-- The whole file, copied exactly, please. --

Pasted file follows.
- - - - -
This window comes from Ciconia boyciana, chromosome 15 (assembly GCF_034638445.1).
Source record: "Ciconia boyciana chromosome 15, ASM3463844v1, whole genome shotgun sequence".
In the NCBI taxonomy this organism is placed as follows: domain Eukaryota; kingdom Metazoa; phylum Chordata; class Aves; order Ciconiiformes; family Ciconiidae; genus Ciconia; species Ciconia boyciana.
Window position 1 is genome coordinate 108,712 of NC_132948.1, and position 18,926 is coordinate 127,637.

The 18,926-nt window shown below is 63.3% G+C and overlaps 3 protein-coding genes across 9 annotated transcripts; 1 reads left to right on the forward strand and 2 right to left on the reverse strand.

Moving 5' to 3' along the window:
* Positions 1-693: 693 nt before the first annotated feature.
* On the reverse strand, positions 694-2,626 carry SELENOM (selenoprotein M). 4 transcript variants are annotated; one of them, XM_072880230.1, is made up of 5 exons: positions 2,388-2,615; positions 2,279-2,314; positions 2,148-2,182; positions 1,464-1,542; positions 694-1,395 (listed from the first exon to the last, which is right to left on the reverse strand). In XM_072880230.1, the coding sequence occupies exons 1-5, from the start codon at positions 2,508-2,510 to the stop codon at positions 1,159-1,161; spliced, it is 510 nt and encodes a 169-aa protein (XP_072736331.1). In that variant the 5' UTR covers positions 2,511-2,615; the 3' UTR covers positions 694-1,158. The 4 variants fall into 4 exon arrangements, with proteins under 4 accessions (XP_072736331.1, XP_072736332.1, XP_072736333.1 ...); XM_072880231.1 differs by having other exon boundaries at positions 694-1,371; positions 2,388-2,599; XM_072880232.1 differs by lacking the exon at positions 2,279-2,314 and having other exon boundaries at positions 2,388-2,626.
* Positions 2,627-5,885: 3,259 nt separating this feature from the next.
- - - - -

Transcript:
This window comes from Ciconia boyciana, chromosome 15 (assembly GCF_034638445.1).
Source record: "Ciconia boyciana chromosome 15, ASM3463844v1, whole genome shotgun sequence".
In the NCBI taxonomy this organism is placed as follows: domain Eukaryota; kingdom Metazoa; phylum Chordata; class Aves; order Ciconiiformes; family Ciconiidae; genus Ciconia; species Ciconia boyciana.
Window position 1 is genome coordinate 108,712 of NC_132948.1, and position 18,926 is coordinate 127,637.

The 18,926-nt window shown below is 63.3% G+C and overlaps 3 protein-coding genes across 9 annotated transcripts; 1 reads left to right on the forward strand and 2 right to left on the reverse strand.

Moving 5' to 3' along the window:
* Positions 1-693: 693 nt before the first annotated feature.
* On the reverse strand, positions 694-2,626 carry SELENOM (selenoprotein M). 4 transcript variants are annotated; one of them, XM_072880230.1, is made up of 5 exons: positions 2,388-2,615; positions 2,279-2,314; positions 2,148-2,182; positions 1,464-1,542; positions 694-1,395 (listed from the first exon to the last, which is right to left on the reverse strand). In XM_072880230.1, the coding sequence occupies exons 1-5, from the start codon at positions 2,508-2,510 to the stop codon at positions 1,159-1,161; spliced, it is 510 nt and encodes a 169-aa protein (XP_072736331.1). In that variant the 5' UTR covers positions 2,511-2,615; the 3' UTR covers positions 694-1,158. The 4 variants fall into 4 exon arrangements, with proteins under 4 accessions (XP_072736331.1, XP_072736332.1, XP_072736333.1 ...); XM_072880231.1 differs by having other exon boundaries at positions 694-1,371; positions 2,388-2,599; XM_072880232.1 differs by lacking the exon at positions 2,279-2,314 and having other exon boundaries at positions 2,388-2,626.
* Positions 2,627-5,885: 3,259 nt separating this feature from the next.